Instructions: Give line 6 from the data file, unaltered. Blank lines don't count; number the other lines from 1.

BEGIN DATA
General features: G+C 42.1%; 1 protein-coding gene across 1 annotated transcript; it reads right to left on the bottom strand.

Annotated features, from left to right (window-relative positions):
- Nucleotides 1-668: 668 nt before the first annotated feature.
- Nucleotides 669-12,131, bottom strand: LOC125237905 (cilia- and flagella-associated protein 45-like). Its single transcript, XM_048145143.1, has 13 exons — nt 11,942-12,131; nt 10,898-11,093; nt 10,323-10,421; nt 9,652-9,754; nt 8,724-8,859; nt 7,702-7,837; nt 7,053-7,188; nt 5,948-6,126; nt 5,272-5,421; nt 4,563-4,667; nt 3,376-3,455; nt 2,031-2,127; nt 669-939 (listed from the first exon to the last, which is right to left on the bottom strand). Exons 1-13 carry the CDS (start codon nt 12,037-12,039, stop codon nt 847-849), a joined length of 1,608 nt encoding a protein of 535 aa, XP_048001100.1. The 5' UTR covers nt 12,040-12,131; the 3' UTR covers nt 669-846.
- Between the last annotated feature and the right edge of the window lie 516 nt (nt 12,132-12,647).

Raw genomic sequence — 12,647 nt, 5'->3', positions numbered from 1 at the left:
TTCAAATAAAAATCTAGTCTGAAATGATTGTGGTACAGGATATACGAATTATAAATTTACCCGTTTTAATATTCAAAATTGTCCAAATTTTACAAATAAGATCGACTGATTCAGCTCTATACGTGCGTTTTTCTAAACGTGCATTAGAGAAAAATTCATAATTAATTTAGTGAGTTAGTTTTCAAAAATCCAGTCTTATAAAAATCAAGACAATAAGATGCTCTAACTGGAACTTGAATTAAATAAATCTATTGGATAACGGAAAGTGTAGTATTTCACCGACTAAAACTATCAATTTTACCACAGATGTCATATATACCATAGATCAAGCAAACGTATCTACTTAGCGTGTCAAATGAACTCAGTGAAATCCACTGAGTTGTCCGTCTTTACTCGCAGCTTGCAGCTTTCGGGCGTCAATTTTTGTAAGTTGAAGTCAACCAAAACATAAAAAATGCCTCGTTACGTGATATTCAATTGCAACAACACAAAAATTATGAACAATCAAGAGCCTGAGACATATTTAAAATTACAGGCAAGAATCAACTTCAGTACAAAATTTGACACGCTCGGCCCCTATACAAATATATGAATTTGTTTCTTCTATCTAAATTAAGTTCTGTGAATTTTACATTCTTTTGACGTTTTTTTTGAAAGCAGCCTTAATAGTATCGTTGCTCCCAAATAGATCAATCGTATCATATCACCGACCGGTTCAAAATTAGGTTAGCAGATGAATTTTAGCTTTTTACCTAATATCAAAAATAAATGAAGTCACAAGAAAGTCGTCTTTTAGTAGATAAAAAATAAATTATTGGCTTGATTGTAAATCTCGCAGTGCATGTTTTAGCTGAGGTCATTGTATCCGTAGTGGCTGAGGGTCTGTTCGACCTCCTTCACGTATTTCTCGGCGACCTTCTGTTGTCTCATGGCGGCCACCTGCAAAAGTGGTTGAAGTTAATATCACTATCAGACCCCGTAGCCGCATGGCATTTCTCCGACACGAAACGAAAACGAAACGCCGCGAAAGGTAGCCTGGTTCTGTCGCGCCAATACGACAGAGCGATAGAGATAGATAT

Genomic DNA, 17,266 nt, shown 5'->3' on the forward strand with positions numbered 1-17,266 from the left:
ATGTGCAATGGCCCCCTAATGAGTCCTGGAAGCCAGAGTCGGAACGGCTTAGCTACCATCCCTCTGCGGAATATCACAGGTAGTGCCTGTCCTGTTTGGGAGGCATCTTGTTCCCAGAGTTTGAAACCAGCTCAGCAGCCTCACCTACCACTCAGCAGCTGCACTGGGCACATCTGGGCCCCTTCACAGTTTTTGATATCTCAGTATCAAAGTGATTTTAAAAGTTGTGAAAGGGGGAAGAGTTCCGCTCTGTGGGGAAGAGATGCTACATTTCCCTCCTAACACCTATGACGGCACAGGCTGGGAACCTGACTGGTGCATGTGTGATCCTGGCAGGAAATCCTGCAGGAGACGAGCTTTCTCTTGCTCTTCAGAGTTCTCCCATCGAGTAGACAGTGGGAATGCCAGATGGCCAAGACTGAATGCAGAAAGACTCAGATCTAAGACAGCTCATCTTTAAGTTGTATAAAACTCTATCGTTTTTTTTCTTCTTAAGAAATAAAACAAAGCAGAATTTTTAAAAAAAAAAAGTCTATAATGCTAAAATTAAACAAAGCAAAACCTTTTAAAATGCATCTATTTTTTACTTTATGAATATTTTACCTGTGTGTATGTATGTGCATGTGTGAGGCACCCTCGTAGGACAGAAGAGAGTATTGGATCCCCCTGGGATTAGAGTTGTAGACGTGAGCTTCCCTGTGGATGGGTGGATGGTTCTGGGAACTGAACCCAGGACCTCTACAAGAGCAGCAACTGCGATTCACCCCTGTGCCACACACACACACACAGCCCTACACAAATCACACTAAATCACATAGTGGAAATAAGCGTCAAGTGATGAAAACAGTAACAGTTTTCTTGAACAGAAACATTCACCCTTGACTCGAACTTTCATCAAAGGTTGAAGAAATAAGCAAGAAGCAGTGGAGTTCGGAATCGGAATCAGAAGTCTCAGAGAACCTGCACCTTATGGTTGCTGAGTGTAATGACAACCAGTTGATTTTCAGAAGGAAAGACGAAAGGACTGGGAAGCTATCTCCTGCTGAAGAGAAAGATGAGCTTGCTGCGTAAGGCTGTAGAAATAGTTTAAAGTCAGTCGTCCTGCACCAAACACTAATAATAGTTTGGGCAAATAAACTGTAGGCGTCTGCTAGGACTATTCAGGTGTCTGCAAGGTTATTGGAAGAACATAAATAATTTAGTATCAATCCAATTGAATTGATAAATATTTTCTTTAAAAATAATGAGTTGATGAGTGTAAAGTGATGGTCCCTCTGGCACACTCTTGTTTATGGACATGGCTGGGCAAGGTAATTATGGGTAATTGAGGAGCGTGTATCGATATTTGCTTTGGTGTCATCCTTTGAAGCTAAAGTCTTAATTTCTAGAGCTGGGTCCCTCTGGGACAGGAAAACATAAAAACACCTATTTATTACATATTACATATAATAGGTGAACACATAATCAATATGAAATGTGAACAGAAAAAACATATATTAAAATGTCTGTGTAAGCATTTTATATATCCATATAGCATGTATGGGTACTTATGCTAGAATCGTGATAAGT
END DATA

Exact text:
Raw genomic sequence — 12,647 nt, 5'->3', positions numbered from 1 at the left: